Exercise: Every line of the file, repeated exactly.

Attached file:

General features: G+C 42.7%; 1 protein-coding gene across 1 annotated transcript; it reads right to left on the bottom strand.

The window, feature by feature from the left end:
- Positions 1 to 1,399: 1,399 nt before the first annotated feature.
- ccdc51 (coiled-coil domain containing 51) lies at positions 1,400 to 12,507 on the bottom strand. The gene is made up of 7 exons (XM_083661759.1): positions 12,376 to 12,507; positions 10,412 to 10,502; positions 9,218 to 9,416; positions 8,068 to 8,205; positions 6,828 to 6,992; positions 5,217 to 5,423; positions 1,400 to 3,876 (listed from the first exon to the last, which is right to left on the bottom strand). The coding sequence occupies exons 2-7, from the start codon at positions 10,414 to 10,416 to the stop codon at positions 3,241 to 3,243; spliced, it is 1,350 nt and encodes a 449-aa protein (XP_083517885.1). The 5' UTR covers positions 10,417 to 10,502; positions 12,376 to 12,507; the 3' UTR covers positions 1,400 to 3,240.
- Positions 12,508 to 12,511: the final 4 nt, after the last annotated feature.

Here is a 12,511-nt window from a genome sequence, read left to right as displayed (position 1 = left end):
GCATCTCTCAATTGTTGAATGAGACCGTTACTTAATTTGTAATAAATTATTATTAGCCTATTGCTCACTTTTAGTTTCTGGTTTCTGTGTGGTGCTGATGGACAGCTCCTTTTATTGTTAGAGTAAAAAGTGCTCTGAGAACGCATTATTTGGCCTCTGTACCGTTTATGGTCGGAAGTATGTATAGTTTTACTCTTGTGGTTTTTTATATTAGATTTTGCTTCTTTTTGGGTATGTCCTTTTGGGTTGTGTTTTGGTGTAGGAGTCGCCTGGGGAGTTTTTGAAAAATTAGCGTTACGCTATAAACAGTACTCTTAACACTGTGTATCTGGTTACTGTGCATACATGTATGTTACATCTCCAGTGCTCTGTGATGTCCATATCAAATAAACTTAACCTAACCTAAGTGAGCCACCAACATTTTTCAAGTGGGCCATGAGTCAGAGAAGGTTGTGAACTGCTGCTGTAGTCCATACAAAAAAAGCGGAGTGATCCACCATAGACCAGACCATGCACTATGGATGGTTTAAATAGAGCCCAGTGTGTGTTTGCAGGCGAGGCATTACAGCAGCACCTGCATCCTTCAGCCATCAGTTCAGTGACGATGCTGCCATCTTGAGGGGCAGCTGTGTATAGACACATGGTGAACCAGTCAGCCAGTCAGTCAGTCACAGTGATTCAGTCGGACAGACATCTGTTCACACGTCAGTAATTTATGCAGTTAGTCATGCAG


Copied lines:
General features: G+C 42.7%; 1 protein-coding gene across 1 annotated transcript; it reads right to left on the bottom strand.

The window, feature by feature from the left end:
- Positions 1 to 1,399: 1,399 nt before the first annotated feature.
- ccdc51 (coiled-coil domain containing 51) lies at positions 1,400 to 12,507 on the bottom strand. The gene is made up of 7 exons (XM_083661759.1): positions 12,376 to 12,507; positions 10,412 to 10,502; positions 9,218 to 9,416; positions 8,068 to 8,205; positions 6,828 to 6,992; positions 5,217 to 5,423; positions 1,400 to 3,876 (listed from the first exon to the last, which is right to left on the bottom strand). The coding sequence occupies exons 2-7, from the start codon at positions 10,414 to 10,416 to the stop codon at positions 3,241 to 3,243; spliced, it is 1,350 nt and encodes a 449-aa protein (XP_083517885.1). The 5' UTR covers positions 10,417 to 10,502; positions 12,376 to 12,507; the 3' UTR covers positions 1,400 to 3,240.
- Positions 12,508 to 12,511: the final 4 nt, after the last annotated feature.

Here is a 12,511-nt window from a genome sequence, read left to right as displayed (position 1 = left end):
GCATCTCTCAATTGTTGAATGAGACCGTTACTTAATTTGTAATAAATTATTATTAGCCTATTGCTCACTTTTAGTTTCTGGTTTCTGTGTGGTGCTGATGGACAGCTCCTTTTATTGTTAGAGTAAAAAGTGCTCTGAGAACGCATTATTTGGCCTCTGTACCGTTTATGGTCGGAAGTATGTATAGTTTTACTCTTGTGGTTTTTTATATTAGATTTTGCTTCTTTTTGGGTATGTCCTTTTGGGTTGTGTTTTGGTGTAGGAGTCGCCTGGGGAGTTTTTGAAAAATTAGCGTTACGCTATAAACAGTACTCTTAACACTGTGTATCTGGTTACTGTGCATACATGTATGTTACATCTCCAGTGCTCTGTGATGTCCATATCAAATAAACTTAACCTAACCTAAGTGAGCCACCAACATTTTTCAAGTGGGCCATGAGTCAGAGAAGGTTGTGAACTGCTGCTGTAGTCCATACAAAAAAAGCGGAGTGATCCACCATAGACCAGACCATGCACTATGGATGGTTTAAATAGAGCCCAGTGTGTGTTTGCAGGCGAGGCATTACAGCAGCACCTGCATCCTTCAGCCATCAGTTCAGTGACGATGCTGCCATCTTGAGGGGCAGCTGTGTATAGACACATGGTGAACCAGTCAGCCAGTCAGTCAGTCACAGTGATTCAGTCGGACAGACATCTGTTCACACGTCAGTAATTTATGCAGTTAGTCATGCAG